Advertisement
The Body: The Complete HIV/AIDS Resource
Follow Us Follow Us on Facebook Follow Us on Twitter Download Our App
Professionals >> Visit The Body PROThe Body en Espanol
  Breaking News: FDA Approves Triumeq, New Once-Daily Combination Pill
  
  • Email Email
  • Comments Comments
  • Printable Single-Page Print-Friendly
  • Glossary Glossary

U.S. News

HIV/AIDS Activists: "Let's Talk About Sex, It's Killing Us"

October 1, 2010

At a Sept. 10 health summit at Community Hospital of San Bernardino, HIV/AIDS activist Carla Bailey told attendees "the HIV fight begins and ends with us."

"De-nial is not just a river in Egypt," said Bailey. "We know firsthand what HIV/AIDS is doing to the black community. We've buried countless family members, neighbors, and friends, yet every day people get infected with the virus. How do you tackle this epidemic when a lot of people are reluctant and embarrassed about discussing AIDS?"

The 3rd annual HIV/AIDS Health Summit, titled "What's Killing Us?", was sponsored by B.A.S.I.A (Brothers and Sisters in Action). More than 100 health professionals and persons living with the disease attended the forum.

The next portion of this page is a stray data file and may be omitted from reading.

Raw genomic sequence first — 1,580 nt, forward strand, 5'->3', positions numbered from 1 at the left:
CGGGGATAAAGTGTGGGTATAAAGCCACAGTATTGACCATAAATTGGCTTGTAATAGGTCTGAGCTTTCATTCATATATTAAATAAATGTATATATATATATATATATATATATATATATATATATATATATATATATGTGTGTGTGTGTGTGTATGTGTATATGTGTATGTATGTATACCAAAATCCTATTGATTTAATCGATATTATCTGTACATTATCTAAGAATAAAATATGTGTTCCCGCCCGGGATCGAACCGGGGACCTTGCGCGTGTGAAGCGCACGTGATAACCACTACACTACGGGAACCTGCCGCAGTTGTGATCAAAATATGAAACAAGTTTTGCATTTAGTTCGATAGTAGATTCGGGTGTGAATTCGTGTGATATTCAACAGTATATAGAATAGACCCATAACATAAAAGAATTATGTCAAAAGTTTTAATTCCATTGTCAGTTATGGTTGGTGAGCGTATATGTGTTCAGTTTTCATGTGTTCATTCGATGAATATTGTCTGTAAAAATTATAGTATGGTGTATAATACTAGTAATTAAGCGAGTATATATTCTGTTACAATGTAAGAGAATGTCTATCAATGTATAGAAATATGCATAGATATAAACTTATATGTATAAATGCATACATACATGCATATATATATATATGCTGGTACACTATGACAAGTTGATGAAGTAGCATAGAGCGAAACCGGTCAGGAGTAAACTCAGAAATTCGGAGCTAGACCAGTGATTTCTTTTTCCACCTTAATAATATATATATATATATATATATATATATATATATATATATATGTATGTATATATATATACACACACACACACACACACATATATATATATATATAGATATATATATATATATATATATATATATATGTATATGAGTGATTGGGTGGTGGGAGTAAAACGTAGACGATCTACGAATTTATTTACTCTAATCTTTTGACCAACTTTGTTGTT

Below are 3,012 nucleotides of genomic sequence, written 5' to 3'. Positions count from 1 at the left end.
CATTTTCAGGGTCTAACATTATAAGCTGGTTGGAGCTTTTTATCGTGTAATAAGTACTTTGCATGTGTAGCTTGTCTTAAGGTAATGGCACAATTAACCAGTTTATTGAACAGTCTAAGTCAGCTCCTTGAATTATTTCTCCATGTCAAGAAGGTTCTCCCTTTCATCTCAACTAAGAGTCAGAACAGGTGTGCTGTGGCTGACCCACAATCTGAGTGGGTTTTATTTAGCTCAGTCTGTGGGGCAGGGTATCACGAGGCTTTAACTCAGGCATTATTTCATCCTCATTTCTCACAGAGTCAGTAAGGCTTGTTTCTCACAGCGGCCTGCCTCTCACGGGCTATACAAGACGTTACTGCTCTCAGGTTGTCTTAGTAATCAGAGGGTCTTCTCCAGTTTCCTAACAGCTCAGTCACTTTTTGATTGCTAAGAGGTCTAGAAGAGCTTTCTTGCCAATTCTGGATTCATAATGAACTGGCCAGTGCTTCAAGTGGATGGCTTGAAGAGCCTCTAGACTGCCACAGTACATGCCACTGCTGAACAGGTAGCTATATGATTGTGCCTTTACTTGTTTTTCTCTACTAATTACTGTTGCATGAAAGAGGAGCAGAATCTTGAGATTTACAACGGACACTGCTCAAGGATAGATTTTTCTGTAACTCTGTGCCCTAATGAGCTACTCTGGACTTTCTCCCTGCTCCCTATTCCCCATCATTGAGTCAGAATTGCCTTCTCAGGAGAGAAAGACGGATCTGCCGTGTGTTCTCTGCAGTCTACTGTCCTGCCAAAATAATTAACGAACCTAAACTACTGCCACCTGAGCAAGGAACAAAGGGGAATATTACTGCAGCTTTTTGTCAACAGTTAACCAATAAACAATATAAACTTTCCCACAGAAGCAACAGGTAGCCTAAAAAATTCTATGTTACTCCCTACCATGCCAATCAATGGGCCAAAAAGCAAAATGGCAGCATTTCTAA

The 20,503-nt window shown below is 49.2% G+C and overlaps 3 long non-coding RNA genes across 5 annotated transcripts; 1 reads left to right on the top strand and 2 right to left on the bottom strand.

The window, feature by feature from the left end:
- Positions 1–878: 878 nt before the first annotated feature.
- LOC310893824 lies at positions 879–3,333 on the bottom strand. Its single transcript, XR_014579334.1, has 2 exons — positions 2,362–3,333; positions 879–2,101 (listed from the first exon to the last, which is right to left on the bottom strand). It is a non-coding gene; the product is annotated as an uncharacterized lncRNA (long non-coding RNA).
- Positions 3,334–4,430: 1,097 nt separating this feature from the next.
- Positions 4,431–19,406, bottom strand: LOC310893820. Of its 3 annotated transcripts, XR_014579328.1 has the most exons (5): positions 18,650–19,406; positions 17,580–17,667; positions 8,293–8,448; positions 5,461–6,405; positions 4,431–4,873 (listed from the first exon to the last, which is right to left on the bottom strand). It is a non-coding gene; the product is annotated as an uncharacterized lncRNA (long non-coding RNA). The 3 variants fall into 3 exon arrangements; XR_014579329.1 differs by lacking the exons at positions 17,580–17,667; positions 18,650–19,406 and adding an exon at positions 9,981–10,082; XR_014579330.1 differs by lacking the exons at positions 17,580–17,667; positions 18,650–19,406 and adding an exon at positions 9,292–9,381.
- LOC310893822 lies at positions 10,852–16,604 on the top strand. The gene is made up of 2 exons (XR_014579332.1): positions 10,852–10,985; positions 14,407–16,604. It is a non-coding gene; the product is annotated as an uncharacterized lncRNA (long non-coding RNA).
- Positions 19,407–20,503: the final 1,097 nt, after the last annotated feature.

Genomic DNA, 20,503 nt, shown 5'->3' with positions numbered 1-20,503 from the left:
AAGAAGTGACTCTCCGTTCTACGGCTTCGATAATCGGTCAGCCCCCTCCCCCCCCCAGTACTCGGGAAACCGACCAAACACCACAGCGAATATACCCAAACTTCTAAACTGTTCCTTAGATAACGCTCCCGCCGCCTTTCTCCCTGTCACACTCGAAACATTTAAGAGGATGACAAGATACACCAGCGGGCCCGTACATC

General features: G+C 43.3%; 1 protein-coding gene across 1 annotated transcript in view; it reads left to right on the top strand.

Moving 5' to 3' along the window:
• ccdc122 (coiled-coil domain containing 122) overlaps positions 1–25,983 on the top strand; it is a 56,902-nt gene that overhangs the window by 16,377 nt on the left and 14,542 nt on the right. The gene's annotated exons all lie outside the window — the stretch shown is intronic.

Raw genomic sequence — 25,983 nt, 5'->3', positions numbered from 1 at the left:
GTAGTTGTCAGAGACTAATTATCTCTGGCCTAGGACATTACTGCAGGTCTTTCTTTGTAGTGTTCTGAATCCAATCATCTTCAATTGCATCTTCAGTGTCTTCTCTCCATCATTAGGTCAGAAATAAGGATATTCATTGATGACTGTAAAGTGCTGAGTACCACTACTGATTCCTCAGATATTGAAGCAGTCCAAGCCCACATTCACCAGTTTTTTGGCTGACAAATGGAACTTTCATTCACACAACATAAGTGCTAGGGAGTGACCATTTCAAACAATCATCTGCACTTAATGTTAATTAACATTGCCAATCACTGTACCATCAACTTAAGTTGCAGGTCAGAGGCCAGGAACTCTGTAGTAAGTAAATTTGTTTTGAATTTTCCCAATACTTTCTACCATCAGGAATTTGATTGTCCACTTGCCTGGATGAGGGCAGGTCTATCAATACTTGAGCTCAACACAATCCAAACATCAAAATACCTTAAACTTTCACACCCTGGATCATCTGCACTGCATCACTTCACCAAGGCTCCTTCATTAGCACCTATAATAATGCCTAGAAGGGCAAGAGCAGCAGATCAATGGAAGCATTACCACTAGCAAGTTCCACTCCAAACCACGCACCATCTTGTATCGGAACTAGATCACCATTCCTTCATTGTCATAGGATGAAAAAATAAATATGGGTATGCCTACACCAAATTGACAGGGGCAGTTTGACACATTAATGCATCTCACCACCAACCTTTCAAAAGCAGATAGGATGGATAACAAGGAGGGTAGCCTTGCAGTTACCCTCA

Advertisement
As a volunteer and full-time activist, Bailey travels the country educating young people about HIV/AIDS. She has addressed women's conferences, church groups, and legislators, and has appeared on NPR, C-SPAN, Women's Network TV, and other media outlets.

According to Bailey, two huge HIV myths persist in the African-American community. The first is there is a vaccine or cure for HIV/AIDS, "but they're not telling us because it's a government plot to kill black people. The second is, 'you can take medicine for HIV and look like Magic Johnson.'"

"There is a climate of ignorance that blames everything from government conspiracy to punishment from God," said Dr. Wilbert C. Jordan, a Los Angeles-based physician and a leading researcher on HIV/AIDS in the African-American community. The best way to overcome myths and misinformation is for blacks to educate themselves about the virus, its consequences, and the resources available, he said.

Back to other news for October 2010

Adapted from:
Black Voices News (Riverside)
09.15.2010; Chris Levister


  
  • Email Email
  • Comments Comments
  • Printable Single-Page Print-Friendly
  • Glossary Glossary

This article was provided by CDC National Prevention Information Network. It is a part of the publication CDC HIV/Hepatitis/STD/TB Prevention News Update.
 
See Also
TheBody.com's HIV/AIDS Resource Center for African Americans
HIV and Me: An African American's Guide to Living With HIV
Quiz: Are You at Risk for HIV?
10 Common Fears About HIV Transmission
More News on HIV Prevention in the African-American Community

No comments have been made.
 

Add Your Comment:
(Please note: Your name and comment will be public, and may even show up in
Internet search results. Be careful when providing personal information! Before
adding your comment, please read TheBody.com's Comment Policy.)

Your Name:


Your Location:

(ex: San Francisco, CA)

Your Comment:

Characters remaining:

Tools
 

Advertisement